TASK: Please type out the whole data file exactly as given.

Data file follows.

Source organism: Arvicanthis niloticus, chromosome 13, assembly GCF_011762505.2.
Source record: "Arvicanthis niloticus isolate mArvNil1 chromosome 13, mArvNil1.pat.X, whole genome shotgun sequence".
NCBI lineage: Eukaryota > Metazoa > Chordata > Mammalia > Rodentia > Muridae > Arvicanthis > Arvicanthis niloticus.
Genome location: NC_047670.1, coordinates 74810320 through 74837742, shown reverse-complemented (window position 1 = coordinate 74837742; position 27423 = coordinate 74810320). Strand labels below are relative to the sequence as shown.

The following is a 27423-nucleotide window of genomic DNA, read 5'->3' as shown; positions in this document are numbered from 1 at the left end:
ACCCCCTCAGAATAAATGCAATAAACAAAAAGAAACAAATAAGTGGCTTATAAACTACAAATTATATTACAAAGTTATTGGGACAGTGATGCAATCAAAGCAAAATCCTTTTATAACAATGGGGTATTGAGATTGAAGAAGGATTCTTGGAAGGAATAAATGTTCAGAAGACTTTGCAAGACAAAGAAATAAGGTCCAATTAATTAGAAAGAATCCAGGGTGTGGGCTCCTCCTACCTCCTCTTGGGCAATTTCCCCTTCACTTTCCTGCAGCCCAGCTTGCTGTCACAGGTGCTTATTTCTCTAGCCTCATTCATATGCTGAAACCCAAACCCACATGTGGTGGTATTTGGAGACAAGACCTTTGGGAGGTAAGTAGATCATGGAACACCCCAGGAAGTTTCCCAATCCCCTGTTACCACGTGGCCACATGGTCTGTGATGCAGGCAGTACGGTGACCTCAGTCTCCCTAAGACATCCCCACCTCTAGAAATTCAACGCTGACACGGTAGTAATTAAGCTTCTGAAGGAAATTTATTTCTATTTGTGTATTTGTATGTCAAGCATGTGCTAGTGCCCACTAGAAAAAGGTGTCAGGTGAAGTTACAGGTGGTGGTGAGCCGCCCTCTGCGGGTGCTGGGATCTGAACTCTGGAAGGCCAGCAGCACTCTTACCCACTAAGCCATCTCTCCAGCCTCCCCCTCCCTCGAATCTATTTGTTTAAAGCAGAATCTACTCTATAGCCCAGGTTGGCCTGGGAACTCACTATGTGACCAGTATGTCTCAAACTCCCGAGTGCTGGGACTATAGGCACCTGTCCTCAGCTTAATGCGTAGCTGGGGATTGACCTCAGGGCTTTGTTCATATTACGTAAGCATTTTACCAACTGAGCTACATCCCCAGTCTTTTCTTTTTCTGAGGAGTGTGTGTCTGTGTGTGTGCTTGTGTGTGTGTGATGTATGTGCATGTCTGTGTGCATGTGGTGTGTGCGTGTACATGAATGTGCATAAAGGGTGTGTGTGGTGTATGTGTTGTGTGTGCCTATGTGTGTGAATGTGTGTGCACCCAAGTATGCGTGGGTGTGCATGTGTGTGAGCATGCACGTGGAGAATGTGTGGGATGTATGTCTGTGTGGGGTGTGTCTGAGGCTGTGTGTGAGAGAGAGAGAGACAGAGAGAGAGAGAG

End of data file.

Source organism: Arvicanthis niloticus, chromosome 13, assembly GCF_011762505.2.
Source record: "Arvicanthis niloticus isolate mArvNil1 chromosome 13, mArvNil1.pat.X, whole genome shotgun sequence".
NCBI lineage: Eukaryota > Metazoa > Chordata > Mammalia > Rodentia > Muridae > Arvicanthis > Arvicanthis niloticus.
Genome location: NC_047670.1, coordinates 74810320 through 74837742, shown reverse-complemented (window position 1 = coordinate 74837742; position 27423 = coordinate 74810320). Strand labels below are relative to the sequence as shown.

The following is a 27423-nucleotide window of genomic DNA, read 5'->3' as shown; positions in this document are numbered from 1 at the left end:
ACCCCCTCAGAATAAATGCAATAAACAAAAAGAAACAAATAAGTGGCTTATAAACTACAAATTATATTACAAAGTTATTGGGACAGTGATGCAATCAAAGCAAAATCCTTTTATAACAATGGGGTATTGAGATTGAAGAAGGATTCTTGGAAGGAATAAATGTTCAGAAGACTTTGCAAGACAAAGAAATAAGGTCCAATTAATTAGAAAGAATCCAGGGTGTGGGCTCCTCCTACCTCCTCTTGGGCAATTTCCCCTTCACTTTCCTGCAGCCCAGCTTGCTGTCACAGGTGCTTATTTCTCTAGCCTCATTCATATGCTGAAACCCAAACCCACATGTGGTGGTATTTGGAGACAAGACCTTTGGGAGGTAAGTAGATCATGGAACACCCCAGGAAGTTTCCCAATCCCCTGTTACCACGTGGCCACATGGTCTGTGATGCAGGCAGTACGGTGACCTCAGTCTCCCTAAGACATCCCCACCTCTAGAAATTCAACGCTGACACGGTAGTAATTAAGCTTCTGAAGGAAATTTATTTCTATTTGTGTATTTGTATGTCAAGCATGTGCTAGTGCCCACTAGAAAAAGGTGTCAGGTGAAGTTACAGGTGGTGGTGAGCCGCCCTCTGCGGGTGCTGGGATCTGAACTCTGGAAGGCCAGCAGCACTCTTACCCACTAAGCCATCTCTCCAGCCTCCCCCTCCCTCGAATCTATTTGTTTAAAGCAGAATCTACTCTATAGCCCAGGTTGGCCTGGGAACTCACTATGTGACCAGTATGTCTCAAACTCCCGAGTGCTGGGACTATAGGCACCTGTCCTCAGCTTAATGCGTAGCTGGGGATTGACCTCAGGGCTTTGTTCATATTACGTAAGCATTTTACCAACTGAGCTACATCCCCAGTCTTTTCTTTTTCTGAGGAGTGTGTGTCTGTGTGTGTGCTTGTGTGTGTGTGATGTATGTGCATGTCTGTGTGCATGTGGTGTGTGCGTGTACATGAATGTGCATAAAGGGTGTGTGTGGTGTATGTGTTGTGTGTGCCTATGTGTGTGAATGTGTGTGCACCCAAGTATGCGTGGGTGTGCATGTGTGTGAGCATGCACGTGGAGAATGTGTGGGATGTATGTCTGTGTGGGGTGTGTCTGAGGCTGTGTGTGAGAGAGAGAGAGACAGAGAGAGAGAGAG